One of my favorite things to do after the white-tailed deer hunting season is to perform a post-season deer survey using game cameras. I call this after season ritual a roll call, a hunt for the bucks that survived the season. Not only does this tell me who is still around, it let’s me know who may be my target during the next hunting season. It’s actually quite amazing to see all the deer that do “run the gauntlet” so to speak.
There are no set procedures for conducting these game camera surveys for deer after the season is over, but I like to use at least one motion-triggered game camera for every 100 acres. This is a good rule of thumb and actually a camera density to similar to what you will find in many graduate research projects that involve using game cameras to estimate deer population numbers.
Cameras can be placed just about anywhere you think can photo-capture some deer. One of my primary reasons for conducting these surveys for deer after the season is over is to catalog the bucks remaining in the area where we hunt. In order to catch bucks on camera, we set cameras up at feed stations where the big boys will be fueling up after a long breeding season. Bucks will hit feeders hard, especially since winter is just setting in. Often times there will be new bucks that show up because the cold weather is forcing them to look for additional groceries.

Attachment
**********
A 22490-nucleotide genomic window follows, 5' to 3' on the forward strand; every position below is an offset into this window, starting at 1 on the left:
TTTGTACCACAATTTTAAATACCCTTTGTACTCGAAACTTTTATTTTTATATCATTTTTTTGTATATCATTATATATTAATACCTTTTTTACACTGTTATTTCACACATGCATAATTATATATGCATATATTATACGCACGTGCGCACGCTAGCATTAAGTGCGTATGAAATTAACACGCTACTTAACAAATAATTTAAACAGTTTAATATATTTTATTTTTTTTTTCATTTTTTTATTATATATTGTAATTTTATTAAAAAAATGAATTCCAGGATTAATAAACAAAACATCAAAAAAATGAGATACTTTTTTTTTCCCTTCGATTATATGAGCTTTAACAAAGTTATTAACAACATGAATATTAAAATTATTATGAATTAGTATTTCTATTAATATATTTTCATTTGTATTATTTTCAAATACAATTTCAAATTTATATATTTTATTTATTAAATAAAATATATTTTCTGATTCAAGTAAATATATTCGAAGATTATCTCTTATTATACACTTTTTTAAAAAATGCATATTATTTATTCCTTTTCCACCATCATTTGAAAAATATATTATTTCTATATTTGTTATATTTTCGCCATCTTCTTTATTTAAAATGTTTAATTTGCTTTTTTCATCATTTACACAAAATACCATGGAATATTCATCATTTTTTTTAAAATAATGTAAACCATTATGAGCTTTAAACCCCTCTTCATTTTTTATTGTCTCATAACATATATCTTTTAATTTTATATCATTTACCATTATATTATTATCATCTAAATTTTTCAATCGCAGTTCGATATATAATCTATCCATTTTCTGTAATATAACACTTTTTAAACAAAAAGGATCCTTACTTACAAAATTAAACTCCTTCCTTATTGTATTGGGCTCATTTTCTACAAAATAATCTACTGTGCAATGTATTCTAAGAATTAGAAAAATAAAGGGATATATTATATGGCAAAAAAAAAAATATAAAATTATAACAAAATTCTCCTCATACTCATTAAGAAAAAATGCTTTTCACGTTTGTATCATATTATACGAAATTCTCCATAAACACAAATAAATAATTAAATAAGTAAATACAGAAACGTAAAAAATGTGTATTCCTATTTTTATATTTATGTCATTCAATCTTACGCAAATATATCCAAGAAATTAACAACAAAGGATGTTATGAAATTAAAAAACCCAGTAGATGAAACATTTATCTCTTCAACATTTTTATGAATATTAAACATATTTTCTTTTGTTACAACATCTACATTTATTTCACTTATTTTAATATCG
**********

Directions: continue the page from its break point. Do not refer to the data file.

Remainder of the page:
Another good reason to estimate deer numbers after the hunting season is to double-check the pre-season population estimates. Game cameras can collect a lot of valuable information that can be used to estimate the buck to doe ratio. This post-season survey data will not change much heading into the next hunting season so it gives you a great idea of population parameters, minus the fawn crop that will occur during the summer. For collection buck to doe ratio photos, proper game camera placement is important. Set cameras on deer trails and at watering locations or the estimates will be way off. Bucks will dominate feeders and skew the numbers.
The best time to put up cameras for surveying deer after the season is right after the season is over. Do not wait until spring green-up or your deer photos will be few and far between if you plan on using feed stations, such as timed or protein feeders, to attract animals. Once things start growing the deer will spread out and be much more difficult to catch on camera. Put cameras out after deer season and let them run until things green up. You can also use the photos to document shed antlers.
In short, deer surveys after the whitetail hunting season are a great way to get more information about the deer you are hunting. It can help collect information of the age structure of surviving bucks as well as buck to doe ratios. After all, there is no reason for those cameras to collect dust until next summer. Deer hunting and management take place 365 days a year in my mind and I bet our cameras are out there in the woods working about 75% of the time.
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